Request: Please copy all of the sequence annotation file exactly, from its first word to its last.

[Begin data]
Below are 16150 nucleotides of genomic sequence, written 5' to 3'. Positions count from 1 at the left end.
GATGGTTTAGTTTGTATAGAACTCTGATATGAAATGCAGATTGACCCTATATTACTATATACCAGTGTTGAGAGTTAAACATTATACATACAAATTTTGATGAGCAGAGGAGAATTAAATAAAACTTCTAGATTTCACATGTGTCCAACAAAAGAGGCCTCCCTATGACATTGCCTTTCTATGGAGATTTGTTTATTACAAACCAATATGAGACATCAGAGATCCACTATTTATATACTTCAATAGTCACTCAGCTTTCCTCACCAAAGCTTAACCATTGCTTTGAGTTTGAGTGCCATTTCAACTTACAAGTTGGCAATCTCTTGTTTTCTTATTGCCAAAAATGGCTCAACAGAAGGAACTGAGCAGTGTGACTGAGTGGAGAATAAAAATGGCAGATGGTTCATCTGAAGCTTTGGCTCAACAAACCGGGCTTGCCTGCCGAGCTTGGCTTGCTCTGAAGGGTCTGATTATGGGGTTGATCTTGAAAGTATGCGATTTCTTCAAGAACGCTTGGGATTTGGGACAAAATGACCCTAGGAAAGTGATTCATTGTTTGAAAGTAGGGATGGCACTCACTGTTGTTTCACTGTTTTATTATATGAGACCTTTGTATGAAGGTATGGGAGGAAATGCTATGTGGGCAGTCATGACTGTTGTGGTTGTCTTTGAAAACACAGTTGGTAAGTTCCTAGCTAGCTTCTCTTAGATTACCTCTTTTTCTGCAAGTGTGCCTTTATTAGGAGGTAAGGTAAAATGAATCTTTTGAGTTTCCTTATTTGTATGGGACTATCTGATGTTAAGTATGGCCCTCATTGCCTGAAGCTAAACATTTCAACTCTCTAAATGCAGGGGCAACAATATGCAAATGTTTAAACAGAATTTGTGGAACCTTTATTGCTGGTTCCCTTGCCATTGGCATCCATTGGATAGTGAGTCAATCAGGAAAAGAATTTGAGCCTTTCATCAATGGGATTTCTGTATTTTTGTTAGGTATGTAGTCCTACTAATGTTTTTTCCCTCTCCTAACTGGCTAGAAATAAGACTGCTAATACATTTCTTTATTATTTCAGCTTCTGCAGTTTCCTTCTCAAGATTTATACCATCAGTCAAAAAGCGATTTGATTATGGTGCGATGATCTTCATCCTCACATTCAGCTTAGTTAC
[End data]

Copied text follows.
Below are 16150 nucleotides of genomic sequence, written 5' to 3'. Positions count from 1 at the left end.
GATGGTTTAGTTTGTATAGAACTCTGATATGAAATGCAGATTGACCCTATATTACTATATACCAGTGTTGAGAGTTAAACATTATACATACAAATTTTGATGAGCAGAGGAGAATTAAATAAAACTTCTAGATTTCACATGTGTCCAACAAAAGAGGCCTCCCTATGACATTGCCTTTCTATGGAGATTTGTTTATTACAAACCAATATGAGACATCAGAGATCCACTATTTATATACTTCAATAGTCACTCAGCTTTCCTCACCAAAGCTTAACCATTGCTTTGAGTTTGAGTGCCATTTCAACTTACAAGTTGGCAATCTCTTGTTTTCTTATTGCCAAAAATGGCTCAACAGAAGGAACTGAGCAGTGTGACTGAGTGGAGAATAAAAATGGCAGATGGTTCATCTGAAGCTTTGGCTCAACAAACCGGGCTTGCCTGCCGAGCTTGGCTTGCTCTGAAGGGTCTGATTATGGGGTTGATCTTGAAAGTATGCGATTTCTTCAAGAACGCTTGGGATTTGGGACAAAATGACCCTAGGAAAGTGATTCATTGTTTGAAAGTAGGGATGGCACTCACTGTTGTTTCACTGTTTTATTATATGAGACCTTTGTATGAAGGTATGGGAGGAAATGCTATGTGGGCAGTCATGACTGTTGTGGTTGTCTTTGAAAACACAGTTGGTAAGTTCCTAGCTAGCTTCTCTTAGATTACCTCTTTTTCTGCAAGTGTGCCTTTATTAGGAGGTAAGGTAAAATGAATCTTTTGAGTTTCCTTATTTGTATGGGACTATCTGATGTTAAGTATGGCCCTCATTGCCTGAAGCTAAACATTTCAACTCTCTAAATGCAGGGGCAACAATATGCAAATGTTTAAACAGAATTTGTGGAACCTTTATTGCTGGTTCCCTTGCCATTGGCATCCATTGGATAGTGAGTCAATCAGGAAAAGAATTTGAGCCTTTCATCAATGGGATTTCTGTATTTTTGTTAGGTATGTAGTCCTACTAATGTTTTTTCCCTCTCCTAACTGGCTAGAAATAAGACTGCTAATACATTTCTTTATTATTTCAGCTTCTGCAGTTTCCTTCTCAAGATTTATACCATCAGTCAAAAAGCGATTTGATTATGGTGCGATGATCTTCATCCTCACATTCAGCTTAGTTAC